Four-month-old Teegan Lexcen was born in Minnesota with a small, malformed heart, no left lung, and the faintest chance of seeing her first Christmas. Now she's recovering after open-heart surgery at Nicklaus Children's Hospital in Miami, Florida, where a team of enterprising doctors used a smartphone and Google's Cardboard VR headset to peer into her chest and save her life.
Tackling such a delicate operation would've been harrowing even if the patient were an adult, but Teegan's situation was made trickier by her fragile frame. A successful surgery would have required an astute understanding of the shape her tiny heart was in, and 2D MRI scans could only tell part of the story. The answer? Dr. Juan-Carlos Muniz, head of Nicklaus Children's MRI department, converted those 2D scans into stereoscopic images, loaded them onto an iPhone and stuck it inside Google Cardboard for his colleague, cardiovascular surgeon Dr. Redmond Burke to peek at. The experience, Burke told UploadVR, was like "standing in the operating room" two weeks prior to surgery.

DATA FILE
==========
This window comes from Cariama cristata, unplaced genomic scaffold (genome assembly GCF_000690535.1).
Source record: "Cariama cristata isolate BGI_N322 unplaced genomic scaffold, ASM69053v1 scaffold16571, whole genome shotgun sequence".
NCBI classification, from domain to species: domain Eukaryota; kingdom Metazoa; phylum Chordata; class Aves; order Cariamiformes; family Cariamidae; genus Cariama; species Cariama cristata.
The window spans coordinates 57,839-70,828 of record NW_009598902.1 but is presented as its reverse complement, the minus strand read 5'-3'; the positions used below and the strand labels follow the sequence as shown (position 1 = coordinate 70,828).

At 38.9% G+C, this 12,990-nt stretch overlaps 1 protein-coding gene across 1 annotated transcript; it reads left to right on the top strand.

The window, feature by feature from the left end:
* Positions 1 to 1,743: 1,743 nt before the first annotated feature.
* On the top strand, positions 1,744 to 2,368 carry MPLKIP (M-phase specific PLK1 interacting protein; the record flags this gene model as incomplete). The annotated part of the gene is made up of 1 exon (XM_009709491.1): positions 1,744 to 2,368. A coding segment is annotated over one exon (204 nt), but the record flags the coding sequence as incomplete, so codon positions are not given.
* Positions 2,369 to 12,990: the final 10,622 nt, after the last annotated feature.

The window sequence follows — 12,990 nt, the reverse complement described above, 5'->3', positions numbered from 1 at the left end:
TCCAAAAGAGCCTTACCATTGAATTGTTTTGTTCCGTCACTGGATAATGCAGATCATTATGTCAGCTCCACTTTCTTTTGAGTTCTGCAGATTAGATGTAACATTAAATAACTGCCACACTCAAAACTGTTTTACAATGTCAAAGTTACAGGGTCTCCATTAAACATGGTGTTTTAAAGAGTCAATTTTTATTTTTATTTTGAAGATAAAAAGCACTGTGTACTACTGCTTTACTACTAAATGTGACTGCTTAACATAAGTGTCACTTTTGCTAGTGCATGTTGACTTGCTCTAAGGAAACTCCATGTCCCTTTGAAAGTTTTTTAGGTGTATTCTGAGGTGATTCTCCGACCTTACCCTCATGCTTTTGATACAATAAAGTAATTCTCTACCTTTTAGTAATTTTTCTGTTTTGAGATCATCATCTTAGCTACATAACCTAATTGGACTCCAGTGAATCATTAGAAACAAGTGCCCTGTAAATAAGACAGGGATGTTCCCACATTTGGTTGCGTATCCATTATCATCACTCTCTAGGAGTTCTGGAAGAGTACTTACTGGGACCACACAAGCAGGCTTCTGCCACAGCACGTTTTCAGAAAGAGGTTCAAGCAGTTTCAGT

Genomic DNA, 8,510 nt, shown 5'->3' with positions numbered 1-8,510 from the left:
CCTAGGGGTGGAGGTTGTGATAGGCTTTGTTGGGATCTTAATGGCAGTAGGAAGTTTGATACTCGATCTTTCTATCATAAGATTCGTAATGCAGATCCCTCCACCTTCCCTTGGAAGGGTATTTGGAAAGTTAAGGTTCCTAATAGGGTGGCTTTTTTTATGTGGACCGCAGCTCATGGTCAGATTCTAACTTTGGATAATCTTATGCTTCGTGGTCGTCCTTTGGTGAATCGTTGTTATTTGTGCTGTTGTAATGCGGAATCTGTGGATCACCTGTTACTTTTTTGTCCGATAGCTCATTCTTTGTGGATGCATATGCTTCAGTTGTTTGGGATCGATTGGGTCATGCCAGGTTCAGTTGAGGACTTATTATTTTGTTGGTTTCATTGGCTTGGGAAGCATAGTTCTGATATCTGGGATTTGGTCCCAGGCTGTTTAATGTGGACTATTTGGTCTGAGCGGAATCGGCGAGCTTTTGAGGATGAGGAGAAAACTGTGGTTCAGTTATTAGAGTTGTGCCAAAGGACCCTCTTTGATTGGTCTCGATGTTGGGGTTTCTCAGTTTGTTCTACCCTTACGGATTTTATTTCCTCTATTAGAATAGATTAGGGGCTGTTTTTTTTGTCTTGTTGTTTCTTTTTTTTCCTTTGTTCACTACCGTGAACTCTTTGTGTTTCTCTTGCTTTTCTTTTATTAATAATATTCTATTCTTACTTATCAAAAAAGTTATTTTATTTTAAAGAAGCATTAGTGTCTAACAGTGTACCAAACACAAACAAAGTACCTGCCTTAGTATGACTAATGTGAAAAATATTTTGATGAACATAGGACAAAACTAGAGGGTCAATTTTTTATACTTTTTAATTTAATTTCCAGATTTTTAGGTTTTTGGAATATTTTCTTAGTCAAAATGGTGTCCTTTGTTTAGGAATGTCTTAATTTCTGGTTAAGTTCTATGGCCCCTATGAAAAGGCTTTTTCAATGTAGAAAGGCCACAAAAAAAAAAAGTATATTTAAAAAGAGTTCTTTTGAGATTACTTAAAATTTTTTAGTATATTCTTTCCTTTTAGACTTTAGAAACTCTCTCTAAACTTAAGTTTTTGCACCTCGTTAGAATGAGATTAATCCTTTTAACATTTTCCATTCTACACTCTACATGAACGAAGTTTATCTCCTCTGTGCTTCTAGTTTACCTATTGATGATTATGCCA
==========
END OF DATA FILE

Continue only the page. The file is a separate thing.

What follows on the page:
Armed with clearer knowledge of Teegan's heart, Dr. Burke figured out where to make his first incision — right in the middle of her chest. Seven hours later, Teegan got a new lease on life and the VR movement got a brand new feather in its collective cap. Most of the medical VR experiences we've seen have been centered around touring the deep recesses of the brain, be they abstract or unflinchingly complex. While those simulations tend to rely on high-grade VR setups like the Oculus Rift, the events of the past few weeks prove you don't need pricey gear to change minds and lives — just a willingness to look at things a little differently.